Breast Cancer Drug Fights Lung Cancer, Too
Tamoxifen Reduces Risk of Dying From Lung Cancer
WebMD News Archive
Dec. 11, 2009 (San Antonio) -- The anti-hormone drug tamoxifen,
which is used to treat breast cancer, may also reduce the risk of dying
from lung cancer, a study of more than 6,000 women suggests.
"We found women who were treated with tamoxifen for breast cancer were less
likely to die from lung cancer than women in the general population," says
Elisabetta Rapiti, MD, MPH, a medical researcher at the University of Geneva in
In contrast, breast cancer patients who were not treated with anti-hormone
drugs had the same risk of lung cancer death as other women, she tells
Tamoxifen, which blocks the activity of estrogen, thereby slowing tumor
growth, has been used for decades to treat breast cancer.
In recent years, its use has been largely supplanted by aromatase
inhibitors, which actually shut down the body's ability to make estrogen.
Although the new study involved too few women treated with aromatase inhibitors
to draw any firm conclusions, Rapiti says she believes these drugs would also
help combat lung cancer.
"We believe it's an anti-estrogen effect," she says. "But much more study is
The findings were presented at the annual San Antonio Breast Cancer
Hormone Drugs Raise Risk of Dying From Lung Cancer
The new research builds on findings, presented earlier this year at a major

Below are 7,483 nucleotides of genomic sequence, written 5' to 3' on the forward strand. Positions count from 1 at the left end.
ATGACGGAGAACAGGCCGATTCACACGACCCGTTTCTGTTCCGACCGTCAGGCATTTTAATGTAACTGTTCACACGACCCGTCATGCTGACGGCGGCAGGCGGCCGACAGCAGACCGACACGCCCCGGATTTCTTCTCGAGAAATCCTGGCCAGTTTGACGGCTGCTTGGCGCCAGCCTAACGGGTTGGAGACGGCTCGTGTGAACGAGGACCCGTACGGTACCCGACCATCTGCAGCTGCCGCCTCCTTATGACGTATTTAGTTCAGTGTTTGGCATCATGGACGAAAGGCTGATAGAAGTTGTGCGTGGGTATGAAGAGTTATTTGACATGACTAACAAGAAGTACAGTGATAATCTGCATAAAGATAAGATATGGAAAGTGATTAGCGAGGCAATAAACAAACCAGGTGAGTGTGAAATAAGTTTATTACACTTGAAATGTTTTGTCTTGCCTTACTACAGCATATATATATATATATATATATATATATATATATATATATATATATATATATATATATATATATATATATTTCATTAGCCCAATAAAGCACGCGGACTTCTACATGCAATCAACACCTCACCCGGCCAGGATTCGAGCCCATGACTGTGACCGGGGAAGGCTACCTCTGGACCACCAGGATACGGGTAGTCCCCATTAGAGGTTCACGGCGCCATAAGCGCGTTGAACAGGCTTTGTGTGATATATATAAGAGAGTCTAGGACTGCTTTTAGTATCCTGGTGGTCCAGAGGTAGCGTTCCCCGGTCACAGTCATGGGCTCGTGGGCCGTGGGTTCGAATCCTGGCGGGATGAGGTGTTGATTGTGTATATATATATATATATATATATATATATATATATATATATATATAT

cancer meeting, showing that the hormone replacement therapy taken by millions
of women to relieve hot flashes and
of menopause may raise the risk of dying from lung cancer.
"We theorized that if estrogen increases lung cancer mortality,
anti-estrogens should have the opposite effect," Rapiti says.
The study involved 6,715 women living in the Geneva region of Switzerland
who were diagnosed with breast cancer between 1980 and 2003. Forty-six percent
of the women were on anti-estrogen therapy, primarily tamoxifen.
By the end of 2007, 40 of the women had been diagnosed with lung cancer.
The risk of developing lung cancer in breast cancer patients treated with
anti-estrogen drugs and breast cancer patients not treated with the drugs was
the same as women in the general population.
However, the risk of dying from lung cancer was more than sevenfold higher
among women who received anti-estrogen therapy than among women in the
"Fifteen of the women on anti-estrogen drugs died of lung cancer, while only
two deaths from lung cancer would be expected in a similar number of women of
the same ages in the general population," Rapiti says.
P. Kelly Marcom, MD, an expert in cancer genetics at Duke University, tells
WebMD that estrogen is present in tissue throughout the body, creating a
hormonal environment that is conducive to the growth and spread of cancer
"There's more estrogen in breast cells, which is why we use the
anti-estrogen drugs to treat breast cancer, but lung tissue has estrogen, too.
So one would expect the anti-estrogen drugs to impact lung cancer, just in a
more subtle way," he says.
Rapiti says that studies looking at whether adding anti-hormone drugs to
traditional chemotherapy can improve the prognosis of lung cancer patients are